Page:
Nanette Lepore hopes to make the fashion industry realise local production is vital to sales.
The US fashion designer has been one of those championing a new drive to improve the manufacturing infrastructure in New York City. Many chose to have their pieces made overseas for cost reasons, but Nanette is adamant that is a short-sighted approach.
“If I have something that’s selling really well, we can re-cut it and have it back in the stores in three weeks. I can’t do that when I go overseas,” she told Fashionista.com.
“I have this jacket I wanted, we sold out of it right off the bat from our resort collection and it was going to come in four months later. By that time, the demand is gone.”
Nanette has been open about how much she struggled when she started out in the industry in the past. She began her business with $5,000, which, due to the high cost of production overseas, would be impossible for wannabes nowadays. She also experienced a difficult period when her father remortgaged the family home to help pay for her store space, only for her to lose the money.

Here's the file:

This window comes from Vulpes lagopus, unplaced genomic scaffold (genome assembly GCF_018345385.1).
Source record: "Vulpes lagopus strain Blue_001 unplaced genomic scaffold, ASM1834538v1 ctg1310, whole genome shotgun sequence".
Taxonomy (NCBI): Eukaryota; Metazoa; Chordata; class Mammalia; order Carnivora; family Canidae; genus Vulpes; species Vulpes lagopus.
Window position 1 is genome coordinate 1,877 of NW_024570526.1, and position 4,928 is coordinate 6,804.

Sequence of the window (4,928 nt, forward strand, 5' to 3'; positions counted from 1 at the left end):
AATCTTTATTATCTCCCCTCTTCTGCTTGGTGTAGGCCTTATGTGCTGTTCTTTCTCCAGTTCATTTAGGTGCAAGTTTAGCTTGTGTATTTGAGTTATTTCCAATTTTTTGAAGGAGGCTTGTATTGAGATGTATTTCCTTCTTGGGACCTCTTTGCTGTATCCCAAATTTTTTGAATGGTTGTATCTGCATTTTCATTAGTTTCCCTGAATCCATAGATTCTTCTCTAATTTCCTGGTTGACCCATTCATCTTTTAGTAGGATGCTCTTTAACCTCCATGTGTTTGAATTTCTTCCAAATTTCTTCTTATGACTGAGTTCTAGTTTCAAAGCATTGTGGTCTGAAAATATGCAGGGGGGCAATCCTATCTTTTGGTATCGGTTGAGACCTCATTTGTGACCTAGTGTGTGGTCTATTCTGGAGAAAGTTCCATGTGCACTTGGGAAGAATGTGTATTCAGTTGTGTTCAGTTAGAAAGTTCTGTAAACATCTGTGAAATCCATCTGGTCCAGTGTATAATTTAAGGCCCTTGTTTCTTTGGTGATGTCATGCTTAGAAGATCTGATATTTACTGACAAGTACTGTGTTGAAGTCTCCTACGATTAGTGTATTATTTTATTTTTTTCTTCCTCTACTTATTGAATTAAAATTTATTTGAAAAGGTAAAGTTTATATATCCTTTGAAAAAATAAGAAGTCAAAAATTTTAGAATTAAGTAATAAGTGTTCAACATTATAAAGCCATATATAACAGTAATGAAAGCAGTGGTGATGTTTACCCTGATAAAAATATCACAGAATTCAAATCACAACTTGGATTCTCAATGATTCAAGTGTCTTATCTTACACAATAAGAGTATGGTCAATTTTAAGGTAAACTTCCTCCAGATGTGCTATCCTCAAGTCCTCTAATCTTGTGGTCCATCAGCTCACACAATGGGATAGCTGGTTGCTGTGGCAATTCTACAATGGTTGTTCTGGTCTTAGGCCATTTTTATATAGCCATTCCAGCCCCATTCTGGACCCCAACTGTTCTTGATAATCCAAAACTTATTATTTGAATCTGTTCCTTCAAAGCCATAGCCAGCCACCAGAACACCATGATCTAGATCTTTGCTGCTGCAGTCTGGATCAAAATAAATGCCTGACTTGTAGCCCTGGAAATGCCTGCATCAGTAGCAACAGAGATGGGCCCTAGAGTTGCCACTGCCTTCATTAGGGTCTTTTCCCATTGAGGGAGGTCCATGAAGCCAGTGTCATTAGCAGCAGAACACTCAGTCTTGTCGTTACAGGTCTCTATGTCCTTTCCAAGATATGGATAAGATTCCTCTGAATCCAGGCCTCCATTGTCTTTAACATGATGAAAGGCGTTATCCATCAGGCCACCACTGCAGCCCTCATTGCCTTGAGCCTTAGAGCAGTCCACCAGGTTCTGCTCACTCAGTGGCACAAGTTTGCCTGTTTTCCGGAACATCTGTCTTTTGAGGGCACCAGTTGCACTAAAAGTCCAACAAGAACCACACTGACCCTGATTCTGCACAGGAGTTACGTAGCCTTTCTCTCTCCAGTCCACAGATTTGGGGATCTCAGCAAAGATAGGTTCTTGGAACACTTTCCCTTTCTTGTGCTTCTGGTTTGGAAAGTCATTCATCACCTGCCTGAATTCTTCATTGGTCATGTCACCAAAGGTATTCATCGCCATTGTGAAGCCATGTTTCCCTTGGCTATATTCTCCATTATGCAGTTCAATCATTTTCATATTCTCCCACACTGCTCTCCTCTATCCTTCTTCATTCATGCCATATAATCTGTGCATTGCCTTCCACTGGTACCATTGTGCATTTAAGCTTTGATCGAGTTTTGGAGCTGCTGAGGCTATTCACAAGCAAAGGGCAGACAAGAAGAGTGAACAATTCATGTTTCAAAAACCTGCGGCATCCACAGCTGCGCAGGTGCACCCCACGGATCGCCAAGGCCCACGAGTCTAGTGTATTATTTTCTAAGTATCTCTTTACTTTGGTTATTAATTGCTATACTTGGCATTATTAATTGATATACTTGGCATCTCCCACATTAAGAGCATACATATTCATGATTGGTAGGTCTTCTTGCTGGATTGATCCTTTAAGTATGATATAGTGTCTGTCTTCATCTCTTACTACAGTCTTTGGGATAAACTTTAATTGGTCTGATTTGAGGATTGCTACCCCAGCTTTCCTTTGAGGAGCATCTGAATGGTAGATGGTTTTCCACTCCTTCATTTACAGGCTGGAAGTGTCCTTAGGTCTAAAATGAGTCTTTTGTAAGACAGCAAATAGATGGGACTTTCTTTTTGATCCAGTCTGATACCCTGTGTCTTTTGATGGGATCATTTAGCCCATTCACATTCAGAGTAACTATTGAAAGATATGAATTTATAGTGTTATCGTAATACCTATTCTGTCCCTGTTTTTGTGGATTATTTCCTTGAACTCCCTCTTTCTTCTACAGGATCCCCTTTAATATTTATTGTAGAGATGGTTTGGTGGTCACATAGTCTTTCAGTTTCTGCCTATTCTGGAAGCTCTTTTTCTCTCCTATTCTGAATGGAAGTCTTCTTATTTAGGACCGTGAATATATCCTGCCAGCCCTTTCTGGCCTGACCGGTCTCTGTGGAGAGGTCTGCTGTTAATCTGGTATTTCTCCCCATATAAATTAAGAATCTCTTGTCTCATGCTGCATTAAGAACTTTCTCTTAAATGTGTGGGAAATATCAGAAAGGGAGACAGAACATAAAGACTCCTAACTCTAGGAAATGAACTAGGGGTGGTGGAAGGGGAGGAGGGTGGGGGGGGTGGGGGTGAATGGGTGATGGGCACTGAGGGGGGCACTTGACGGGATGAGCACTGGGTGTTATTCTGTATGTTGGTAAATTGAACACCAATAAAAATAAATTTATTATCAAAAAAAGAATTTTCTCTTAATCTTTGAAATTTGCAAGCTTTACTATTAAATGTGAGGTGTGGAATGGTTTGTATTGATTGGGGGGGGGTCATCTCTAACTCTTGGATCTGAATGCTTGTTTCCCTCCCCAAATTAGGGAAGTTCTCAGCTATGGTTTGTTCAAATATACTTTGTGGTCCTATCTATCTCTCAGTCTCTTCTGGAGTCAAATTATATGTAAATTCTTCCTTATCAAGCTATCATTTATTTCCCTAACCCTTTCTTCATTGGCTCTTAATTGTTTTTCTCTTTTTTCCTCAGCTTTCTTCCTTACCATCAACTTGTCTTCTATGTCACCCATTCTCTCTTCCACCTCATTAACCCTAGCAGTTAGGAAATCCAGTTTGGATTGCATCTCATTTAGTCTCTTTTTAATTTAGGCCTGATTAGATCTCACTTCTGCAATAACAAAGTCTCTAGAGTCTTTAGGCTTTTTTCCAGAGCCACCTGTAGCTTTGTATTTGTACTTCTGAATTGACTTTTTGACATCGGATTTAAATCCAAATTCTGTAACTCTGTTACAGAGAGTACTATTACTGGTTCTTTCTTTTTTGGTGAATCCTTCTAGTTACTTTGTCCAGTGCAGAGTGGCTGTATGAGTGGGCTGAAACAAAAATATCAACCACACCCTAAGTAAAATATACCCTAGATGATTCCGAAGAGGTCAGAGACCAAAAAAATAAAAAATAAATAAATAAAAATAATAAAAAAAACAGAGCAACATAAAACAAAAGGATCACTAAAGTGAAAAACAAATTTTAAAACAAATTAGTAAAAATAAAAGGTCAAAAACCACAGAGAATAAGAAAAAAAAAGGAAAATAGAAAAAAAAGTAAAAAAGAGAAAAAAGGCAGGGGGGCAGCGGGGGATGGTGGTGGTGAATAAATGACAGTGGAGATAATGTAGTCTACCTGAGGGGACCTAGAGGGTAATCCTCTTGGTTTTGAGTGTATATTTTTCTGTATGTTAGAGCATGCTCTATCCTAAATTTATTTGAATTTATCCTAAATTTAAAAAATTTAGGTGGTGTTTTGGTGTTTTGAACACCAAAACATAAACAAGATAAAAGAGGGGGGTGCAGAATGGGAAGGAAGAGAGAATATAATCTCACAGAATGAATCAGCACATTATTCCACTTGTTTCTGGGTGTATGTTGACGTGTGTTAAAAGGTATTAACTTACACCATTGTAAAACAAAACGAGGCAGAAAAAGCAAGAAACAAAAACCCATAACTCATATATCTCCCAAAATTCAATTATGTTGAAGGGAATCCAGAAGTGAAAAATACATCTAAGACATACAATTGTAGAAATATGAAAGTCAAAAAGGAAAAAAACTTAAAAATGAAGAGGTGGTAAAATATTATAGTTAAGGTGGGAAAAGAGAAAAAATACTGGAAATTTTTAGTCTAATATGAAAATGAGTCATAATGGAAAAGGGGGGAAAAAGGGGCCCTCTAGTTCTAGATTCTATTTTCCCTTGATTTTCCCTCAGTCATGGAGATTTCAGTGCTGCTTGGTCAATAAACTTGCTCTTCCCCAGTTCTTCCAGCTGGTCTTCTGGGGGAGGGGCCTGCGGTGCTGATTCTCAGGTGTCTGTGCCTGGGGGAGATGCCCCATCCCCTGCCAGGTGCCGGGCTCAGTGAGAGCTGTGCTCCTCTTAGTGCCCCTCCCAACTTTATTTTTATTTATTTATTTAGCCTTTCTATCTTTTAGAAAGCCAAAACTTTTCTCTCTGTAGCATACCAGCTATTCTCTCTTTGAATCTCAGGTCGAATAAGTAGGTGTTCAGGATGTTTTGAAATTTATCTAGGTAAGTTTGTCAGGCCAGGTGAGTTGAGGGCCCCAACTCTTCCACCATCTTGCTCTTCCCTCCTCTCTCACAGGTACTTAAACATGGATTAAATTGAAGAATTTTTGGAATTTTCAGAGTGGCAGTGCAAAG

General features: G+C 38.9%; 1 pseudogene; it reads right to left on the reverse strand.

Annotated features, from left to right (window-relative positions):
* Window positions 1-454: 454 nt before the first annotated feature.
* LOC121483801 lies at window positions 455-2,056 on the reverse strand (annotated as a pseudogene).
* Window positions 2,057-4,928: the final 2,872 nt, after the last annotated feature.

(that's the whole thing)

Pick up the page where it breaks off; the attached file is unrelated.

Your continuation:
The designer hopes those in control of city decisions will start to understand the industry isn’t just about the bi-annual Fashion Week.
“Without the factories, you don’t really have a fashion industry,” she explained. “That’s what the city government was missing, they didn’t realise you can’t just have designers in their studios, you need all the people that actually help make the stuff.”
Nanette showed her Fall/Winter 14 line on Wednesday and was inspired by “no specific place”. So there was weaving on some pieces, tiger motifs on others and pretty chiffon pieces gliding down the catwalk between tweed-look numbers.
While some designers have chosen to ditch the famous Lincoln Center tents for fear they were becoming too crowded, Nanette presented at them. She hopes some kind of decision will be made to make things easier for everyone in the future.
“I wish we could get everybody closer to the same page,” she said. “Why can’t we put it back in Bryant Park? Then if there [were shows] off-site, we’re sort of in the middle instead of all the way uptown.”
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